Reducing environmental impacts from garments through best practice garment use and care, using the example of a Merino wool sweater

Article


Wiedemann, Stephen G., Biggs, Leo, Nguyen, Quan V., Clarke, Simon J., Laitala, Kirsi and Klepp, Ingun G.. 2021. "Reducing environmental impacts from garments through best practice garment use and care, using the example of a Merino wool sweater." International Journal of Life Cycle Assessment. 26 (6), pp. 1188-1197. https://doi.org/10.1007/s11367-021-01909-x
Article Title

Reducing environmental impacts from garments through best practice garment use and care, using the example of a Merino wool sweater

ERA Journal ID41428
Article CategoryArticle
AuthorsWiedemann, Stephen G. (Author), Biggs, Leo (Author), Nguyen, Quan V. (Author), Clarke, Simon J. (Author), Laitala, Kirsi (Author) and Klepp, Ingun G. (Author)
Journal TitleInternational Journal of Life Cycle Assessment
Journal Citation26 (6), pp. 1188-1197
Number of Pages10
Year2021
Place of PublicationGermany
ISSN0948-3349
1614-7502
Digital Object Identifier (DOI)https://doi.org/10.1007/s11367-021-01909-x
Abstract

Purpose
Garment production and use generate substantial environmental impacts, and the care and use are key determinants of cradle-to-grave impacts. The present study investigated the potential to reduce environmental impacts by applying best practices for garment care combined with increased garment use. A wool sweater is used as an example because wool garments have particular attributes that favour reduced environmental impacts in the use phase.

Methods
A cradle-to-grave life cycle assessment (LCA) was used to compare six plausible best and worst-case practice scenarios for use and care of a wool sweater, relative to current practices. These focussed on options available to consumers to reduce impacts, including reduced washing frequency, use of more efficient washing machines, reduced use of machine clothing dryers, garment reuse by multiple users, and increasing number of garment wears before disposal. A sixth scenario combined all options. Worst practices took the worst plausible alternative for each option investigated. Impacts were reported per wear in Western Europe for climate change, fossil energy demand, water stress and freshwater consumption.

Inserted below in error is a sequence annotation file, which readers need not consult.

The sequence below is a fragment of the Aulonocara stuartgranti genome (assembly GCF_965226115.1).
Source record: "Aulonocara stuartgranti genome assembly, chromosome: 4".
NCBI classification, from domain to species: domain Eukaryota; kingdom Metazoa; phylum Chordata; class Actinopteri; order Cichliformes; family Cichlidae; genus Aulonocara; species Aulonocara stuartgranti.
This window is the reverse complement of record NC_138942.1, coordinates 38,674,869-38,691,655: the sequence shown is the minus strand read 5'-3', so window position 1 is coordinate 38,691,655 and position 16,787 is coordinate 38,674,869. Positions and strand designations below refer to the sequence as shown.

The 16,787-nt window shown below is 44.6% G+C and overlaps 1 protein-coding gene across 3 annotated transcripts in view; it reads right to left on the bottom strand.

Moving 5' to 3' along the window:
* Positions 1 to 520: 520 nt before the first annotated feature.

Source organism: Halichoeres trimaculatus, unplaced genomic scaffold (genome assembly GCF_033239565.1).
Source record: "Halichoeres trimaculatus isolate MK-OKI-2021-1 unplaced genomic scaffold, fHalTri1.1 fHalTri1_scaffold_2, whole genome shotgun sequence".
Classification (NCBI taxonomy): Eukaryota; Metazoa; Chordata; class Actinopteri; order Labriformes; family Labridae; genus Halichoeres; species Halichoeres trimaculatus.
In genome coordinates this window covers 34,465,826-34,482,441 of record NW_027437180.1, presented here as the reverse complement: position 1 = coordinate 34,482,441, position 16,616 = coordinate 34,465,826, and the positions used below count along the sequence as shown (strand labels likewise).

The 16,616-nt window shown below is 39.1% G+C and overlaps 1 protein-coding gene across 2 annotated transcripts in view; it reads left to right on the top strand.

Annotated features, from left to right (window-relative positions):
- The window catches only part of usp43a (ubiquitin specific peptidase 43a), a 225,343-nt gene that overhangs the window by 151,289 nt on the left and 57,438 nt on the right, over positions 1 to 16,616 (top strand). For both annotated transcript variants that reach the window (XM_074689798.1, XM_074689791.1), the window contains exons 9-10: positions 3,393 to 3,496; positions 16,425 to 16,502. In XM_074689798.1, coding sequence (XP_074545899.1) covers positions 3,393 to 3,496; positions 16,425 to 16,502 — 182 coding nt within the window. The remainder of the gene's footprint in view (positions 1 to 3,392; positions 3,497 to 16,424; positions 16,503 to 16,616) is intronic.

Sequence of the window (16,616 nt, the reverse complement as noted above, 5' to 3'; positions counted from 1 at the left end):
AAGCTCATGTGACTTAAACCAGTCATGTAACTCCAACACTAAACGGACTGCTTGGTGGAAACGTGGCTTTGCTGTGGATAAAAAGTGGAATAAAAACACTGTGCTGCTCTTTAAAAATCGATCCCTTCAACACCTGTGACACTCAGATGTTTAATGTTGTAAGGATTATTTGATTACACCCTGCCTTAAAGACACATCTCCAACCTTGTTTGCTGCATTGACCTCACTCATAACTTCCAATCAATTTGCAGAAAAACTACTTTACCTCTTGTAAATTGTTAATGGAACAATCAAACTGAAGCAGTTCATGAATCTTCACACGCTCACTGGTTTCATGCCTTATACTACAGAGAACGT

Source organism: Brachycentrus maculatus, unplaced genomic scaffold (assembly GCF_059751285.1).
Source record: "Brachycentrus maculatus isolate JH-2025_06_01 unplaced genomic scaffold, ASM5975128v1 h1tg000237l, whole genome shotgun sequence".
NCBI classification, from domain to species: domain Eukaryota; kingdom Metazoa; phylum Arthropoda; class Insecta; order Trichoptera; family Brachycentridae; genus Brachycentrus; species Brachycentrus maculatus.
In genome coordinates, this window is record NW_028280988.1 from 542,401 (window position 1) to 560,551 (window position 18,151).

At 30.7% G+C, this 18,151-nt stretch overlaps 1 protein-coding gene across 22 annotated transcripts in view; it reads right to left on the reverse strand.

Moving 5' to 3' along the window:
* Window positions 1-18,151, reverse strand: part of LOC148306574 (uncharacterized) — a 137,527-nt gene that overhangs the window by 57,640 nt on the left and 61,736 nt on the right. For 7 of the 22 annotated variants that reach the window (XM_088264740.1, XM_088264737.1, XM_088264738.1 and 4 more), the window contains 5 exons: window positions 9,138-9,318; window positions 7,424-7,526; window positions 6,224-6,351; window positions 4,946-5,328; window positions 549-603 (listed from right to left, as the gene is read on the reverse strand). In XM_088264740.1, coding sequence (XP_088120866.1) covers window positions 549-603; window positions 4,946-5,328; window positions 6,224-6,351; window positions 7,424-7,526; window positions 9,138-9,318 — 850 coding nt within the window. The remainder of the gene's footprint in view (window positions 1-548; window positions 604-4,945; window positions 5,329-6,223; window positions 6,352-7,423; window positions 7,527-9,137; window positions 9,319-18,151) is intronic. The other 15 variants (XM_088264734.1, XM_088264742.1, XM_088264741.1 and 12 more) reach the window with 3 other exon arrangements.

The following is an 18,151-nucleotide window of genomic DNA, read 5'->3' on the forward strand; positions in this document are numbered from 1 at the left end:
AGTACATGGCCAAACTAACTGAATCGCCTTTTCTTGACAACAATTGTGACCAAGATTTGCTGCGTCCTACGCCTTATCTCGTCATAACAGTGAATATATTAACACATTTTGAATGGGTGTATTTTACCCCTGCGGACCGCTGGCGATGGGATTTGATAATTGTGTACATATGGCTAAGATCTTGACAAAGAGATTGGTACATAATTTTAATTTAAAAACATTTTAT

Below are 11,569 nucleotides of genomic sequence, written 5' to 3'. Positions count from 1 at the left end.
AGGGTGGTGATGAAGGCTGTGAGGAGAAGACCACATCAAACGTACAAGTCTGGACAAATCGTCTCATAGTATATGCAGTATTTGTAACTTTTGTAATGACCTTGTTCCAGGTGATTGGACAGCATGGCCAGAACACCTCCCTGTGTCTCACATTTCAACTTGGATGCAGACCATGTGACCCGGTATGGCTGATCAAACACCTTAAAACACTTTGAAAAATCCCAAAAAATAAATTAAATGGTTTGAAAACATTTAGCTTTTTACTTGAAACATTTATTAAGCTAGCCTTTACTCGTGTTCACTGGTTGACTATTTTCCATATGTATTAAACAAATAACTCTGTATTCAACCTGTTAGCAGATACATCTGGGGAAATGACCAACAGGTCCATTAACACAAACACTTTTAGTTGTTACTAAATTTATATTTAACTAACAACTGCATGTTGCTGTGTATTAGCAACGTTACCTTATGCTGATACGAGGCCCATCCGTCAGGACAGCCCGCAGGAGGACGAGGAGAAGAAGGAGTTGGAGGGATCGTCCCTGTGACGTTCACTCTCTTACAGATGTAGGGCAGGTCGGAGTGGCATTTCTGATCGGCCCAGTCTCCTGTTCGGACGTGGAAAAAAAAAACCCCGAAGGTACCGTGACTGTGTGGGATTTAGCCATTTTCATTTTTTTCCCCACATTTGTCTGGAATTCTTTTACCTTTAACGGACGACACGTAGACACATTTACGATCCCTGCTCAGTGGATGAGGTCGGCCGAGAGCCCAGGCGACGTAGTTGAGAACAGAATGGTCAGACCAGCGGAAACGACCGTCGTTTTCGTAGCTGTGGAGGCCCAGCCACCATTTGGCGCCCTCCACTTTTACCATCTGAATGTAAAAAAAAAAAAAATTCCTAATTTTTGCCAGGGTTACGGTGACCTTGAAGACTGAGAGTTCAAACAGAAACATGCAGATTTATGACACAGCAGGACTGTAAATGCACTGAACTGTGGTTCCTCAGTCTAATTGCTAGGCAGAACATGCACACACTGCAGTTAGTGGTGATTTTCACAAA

Results and discussion
Washing less frequently reduced impacts by between 4 and 20%, while using more efficient washing machines at capacity reduced impacts by 1 to 6%, depending on the impact category. Reduced use of machine dryer reduced impacts by < 5% across all indicators. Reusing garments by multiple users increased life span and reduced impacts by 25-28% across all indicators. Increasing wears from 109 to 400 per garment lifespan had the largest effect, decreasing impacts by 60% to 68% depending on the impact category. Best practice care, where garment use was maximised and care practices focussed on the minimum practical requirements, resulted in a similar to 75% reduction in impacts across all indicators. Unsurprisingly, worst-case scenarios increased impacts dramatically: using the garment once before disposal increased GHG impacts over 100 times.

Conclusions
Wool sweaters have potential for long life and low environmental impact in use, but there are substantial differences between the best, current and worst-case scenarios. Detailed information about garment care and lifespans is needed to understand and reduce environmental impacts. Opportunities exist for consumers to rapidly and dramatically reduce these impacts. The fashion industry can facilitate this through garment design and marketing that promotes and enables long wear life and minimal care.

Keywordsapparel; textiles; carbon; water; footprint; LCA; use phase
ANZSRC Field of Research 2020410402. Environmental assessment and monitoring
300307. Environmental studies in animal production
Byline AffiliationsIntegrity Ag and Environment, Australia
Oslo Metropolitan University, Norway
Institution of OriginUniversity of Southern Queensland
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